One of the signature visuals of urban America is the pickup basketball game. You see it as you drive around town – a bunch of guys who got together with a ball at a school or city park with hoops to play the game invented in America. Often lacking from this visual are women with the same passion for the game but without the same outlet. Until now. Enter Women’s All B-Ball and Pick Her Up Basketball.
OAKLAND – The 21st century has seen the world move away from business models built around brick-and-mortar locations. That’s mostly because of the internet, but there are other reasons many front doors and street addresses have become passé. Take Monica Hamlett and Omar Sison. They’ve coupled a strategically remodeled cargo bike with Sison’s passion for bicycle maintenance into a mobile bike repair business in West Oakland called Color Wheel.
OAKLAND — The punch that Texas’ Rougned Odor threw to smack Toronto’s Jose Bautista was the highlight of all the Sunday highlight shows. It ignited a classic baseball brawl that took the umpiring crew about 10 minutes to restore order in Arlington, Texas. And Odor, who didn’t talk after landing the punch Sunday, said Monday that while “I know I’m going to be suspended for a couple of games,” he also seemed to suggest it was all in a day’s work.
Muck Rack makes it simple to find people, tweets, or articles that mention any name, keyword, company, hashtag etc. We've compiled this guide to help you make the most of your search.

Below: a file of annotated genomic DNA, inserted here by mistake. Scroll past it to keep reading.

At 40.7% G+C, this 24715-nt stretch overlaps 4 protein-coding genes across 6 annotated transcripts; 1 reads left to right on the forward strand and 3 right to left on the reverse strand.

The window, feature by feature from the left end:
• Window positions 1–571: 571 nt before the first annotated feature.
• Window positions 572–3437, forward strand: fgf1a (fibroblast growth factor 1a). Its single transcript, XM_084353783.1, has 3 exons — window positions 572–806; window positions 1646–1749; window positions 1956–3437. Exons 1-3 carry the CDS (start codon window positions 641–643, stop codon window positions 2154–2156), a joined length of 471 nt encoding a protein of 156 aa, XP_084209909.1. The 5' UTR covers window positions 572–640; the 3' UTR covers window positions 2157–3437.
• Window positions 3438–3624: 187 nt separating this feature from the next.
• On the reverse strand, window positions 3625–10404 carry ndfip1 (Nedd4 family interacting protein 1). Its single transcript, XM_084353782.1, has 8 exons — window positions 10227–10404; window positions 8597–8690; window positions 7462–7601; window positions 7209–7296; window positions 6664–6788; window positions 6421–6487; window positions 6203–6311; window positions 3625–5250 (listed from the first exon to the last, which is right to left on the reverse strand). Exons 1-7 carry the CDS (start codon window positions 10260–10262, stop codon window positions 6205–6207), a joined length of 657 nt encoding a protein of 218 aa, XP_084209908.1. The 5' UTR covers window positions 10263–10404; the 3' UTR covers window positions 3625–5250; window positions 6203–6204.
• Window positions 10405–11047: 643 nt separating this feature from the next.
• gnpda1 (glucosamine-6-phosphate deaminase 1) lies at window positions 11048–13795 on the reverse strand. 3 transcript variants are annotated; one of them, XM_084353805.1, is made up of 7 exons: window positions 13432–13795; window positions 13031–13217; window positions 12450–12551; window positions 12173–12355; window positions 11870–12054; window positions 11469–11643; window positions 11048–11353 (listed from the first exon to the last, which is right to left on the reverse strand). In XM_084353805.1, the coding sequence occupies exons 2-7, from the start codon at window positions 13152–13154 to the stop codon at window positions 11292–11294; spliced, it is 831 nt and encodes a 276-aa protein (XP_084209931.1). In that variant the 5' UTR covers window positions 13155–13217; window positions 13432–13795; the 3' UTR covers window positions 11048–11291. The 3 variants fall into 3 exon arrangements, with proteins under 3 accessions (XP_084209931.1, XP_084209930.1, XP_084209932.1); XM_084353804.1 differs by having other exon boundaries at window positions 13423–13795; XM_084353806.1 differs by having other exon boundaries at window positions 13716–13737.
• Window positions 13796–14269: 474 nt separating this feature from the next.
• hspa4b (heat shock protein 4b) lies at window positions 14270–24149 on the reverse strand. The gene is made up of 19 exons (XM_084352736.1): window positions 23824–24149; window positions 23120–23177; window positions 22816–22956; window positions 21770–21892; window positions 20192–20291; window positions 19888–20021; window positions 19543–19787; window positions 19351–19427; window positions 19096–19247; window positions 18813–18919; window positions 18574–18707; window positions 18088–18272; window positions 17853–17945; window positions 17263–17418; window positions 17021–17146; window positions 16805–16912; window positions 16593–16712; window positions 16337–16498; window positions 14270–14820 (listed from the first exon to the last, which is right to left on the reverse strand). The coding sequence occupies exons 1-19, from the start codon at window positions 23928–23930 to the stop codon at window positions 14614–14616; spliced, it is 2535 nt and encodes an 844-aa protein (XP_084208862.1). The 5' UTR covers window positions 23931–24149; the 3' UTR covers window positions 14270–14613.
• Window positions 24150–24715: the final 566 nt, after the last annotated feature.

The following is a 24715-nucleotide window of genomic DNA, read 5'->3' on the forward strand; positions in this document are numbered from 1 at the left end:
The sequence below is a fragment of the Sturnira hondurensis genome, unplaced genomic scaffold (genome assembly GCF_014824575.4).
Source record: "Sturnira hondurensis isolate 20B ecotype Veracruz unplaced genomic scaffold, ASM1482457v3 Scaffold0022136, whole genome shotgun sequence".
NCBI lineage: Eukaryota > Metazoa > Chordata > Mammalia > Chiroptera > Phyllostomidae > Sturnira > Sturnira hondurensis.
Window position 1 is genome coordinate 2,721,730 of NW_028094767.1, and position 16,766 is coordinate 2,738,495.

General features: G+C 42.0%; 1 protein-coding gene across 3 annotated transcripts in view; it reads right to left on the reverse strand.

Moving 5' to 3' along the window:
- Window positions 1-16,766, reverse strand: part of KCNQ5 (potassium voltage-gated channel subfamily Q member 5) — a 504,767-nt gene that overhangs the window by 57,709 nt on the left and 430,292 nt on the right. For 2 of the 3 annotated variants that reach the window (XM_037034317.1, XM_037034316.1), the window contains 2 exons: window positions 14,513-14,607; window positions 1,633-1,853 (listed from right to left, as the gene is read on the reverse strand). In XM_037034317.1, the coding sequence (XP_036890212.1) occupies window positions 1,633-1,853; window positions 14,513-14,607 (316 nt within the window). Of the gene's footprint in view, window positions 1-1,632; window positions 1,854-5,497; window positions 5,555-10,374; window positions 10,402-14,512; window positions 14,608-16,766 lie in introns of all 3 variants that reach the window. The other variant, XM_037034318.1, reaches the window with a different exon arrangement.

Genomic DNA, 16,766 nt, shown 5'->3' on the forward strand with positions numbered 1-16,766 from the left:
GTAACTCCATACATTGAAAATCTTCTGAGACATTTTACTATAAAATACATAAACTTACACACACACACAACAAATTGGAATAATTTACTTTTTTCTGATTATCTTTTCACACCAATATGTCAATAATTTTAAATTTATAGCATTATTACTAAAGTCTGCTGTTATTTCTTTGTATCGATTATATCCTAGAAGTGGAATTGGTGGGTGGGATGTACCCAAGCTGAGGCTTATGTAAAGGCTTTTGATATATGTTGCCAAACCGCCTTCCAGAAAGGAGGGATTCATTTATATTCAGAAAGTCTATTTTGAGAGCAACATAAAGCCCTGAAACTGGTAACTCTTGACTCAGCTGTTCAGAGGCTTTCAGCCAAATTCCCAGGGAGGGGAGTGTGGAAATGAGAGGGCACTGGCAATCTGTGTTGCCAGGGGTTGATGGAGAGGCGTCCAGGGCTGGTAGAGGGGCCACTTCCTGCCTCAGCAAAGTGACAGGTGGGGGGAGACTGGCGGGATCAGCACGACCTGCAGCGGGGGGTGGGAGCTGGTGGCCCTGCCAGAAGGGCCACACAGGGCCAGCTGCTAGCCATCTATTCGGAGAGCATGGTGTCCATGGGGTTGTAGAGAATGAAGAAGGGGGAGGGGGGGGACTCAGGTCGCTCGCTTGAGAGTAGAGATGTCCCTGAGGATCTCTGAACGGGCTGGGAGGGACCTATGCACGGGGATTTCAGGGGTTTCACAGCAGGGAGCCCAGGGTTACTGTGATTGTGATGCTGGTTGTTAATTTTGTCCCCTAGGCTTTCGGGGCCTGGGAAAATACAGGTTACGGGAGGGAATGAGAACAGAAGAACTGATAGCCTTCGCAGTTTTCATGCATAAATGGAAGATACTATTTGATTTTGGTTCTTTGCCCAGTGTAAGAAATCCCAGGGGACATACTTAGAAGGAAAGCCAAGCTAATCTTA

Selecting a term
Start searching tweets, articles from media outlets, articles mentioned in tweets, journalists'
names, titles and bios with some suggested searches:
Companies or Topics (e.g. iPhone, Microsoft)
Phrases (e.g. "cloud computing") — use quotes to keep the terms together
Twitter handles (e.g. @username) — returns those who have mentioned or replied to
Names (e.g. "David Pogue")
Hashtags (e.g. #sxsw, #london2012)
Bio details (e.g. vegan, Olympics, father)
Muck Rack's Advanced Search allows for many boolean operators.
Find results that mention multiple specified terms, use AND or
+. For example, ensure each result contains both Elon Musk and Mark Zuckerberg by
searching Obama AND Romney or Obama + Romney.
Use the operators OR or , to broaden your search when you'd like either of
multiple terms to appear in results. (This is the default behavior of our search when no operators
are used.) For example, search for democrat OR republican to find results that refer to
Democrats and/or Republicans.
Use NOT or - to subtract results from your search. For
example, searching Disney will yield results about the Walt Disney Company as well as Walt Disney
World Resort. To exclude mentions of Disney World, search for Disney -World or Disney
When using one of these operators with a phrase, enclose it in quotation marks. For example, you can
find results about smartphones excluding Apple's iPhone 4S by searching smartphone -"iPhone
Exact case matching or punctuation
If you're searching for a brand name or keyword that relies on specific punctuation marks or capitalization, you can
find results that match your exact query by adding matchcase: before the keyword you're searching for, like matchcase:E*TRADE .
Use parentheses to separate multiple
boolean phrases. For example, to find journalists talking about having fun in Disney World or
Disneyland, search for ("disney world" OR disneyland) AND fun.
An asterisk can be used to search for any variation of a root word truncated by the asterisk. For example, searching for admin* will return results for administrator, administration, administer, administered, etc.
A near operator is an AND operator where you can control the distance between the words. You can vary the distance the near operation uses by adding a forward slash and number (between 0-99) such as strawberries NEAR/10 "whipped cream", which means the strawberries must exist within 10 words of "whipped cream".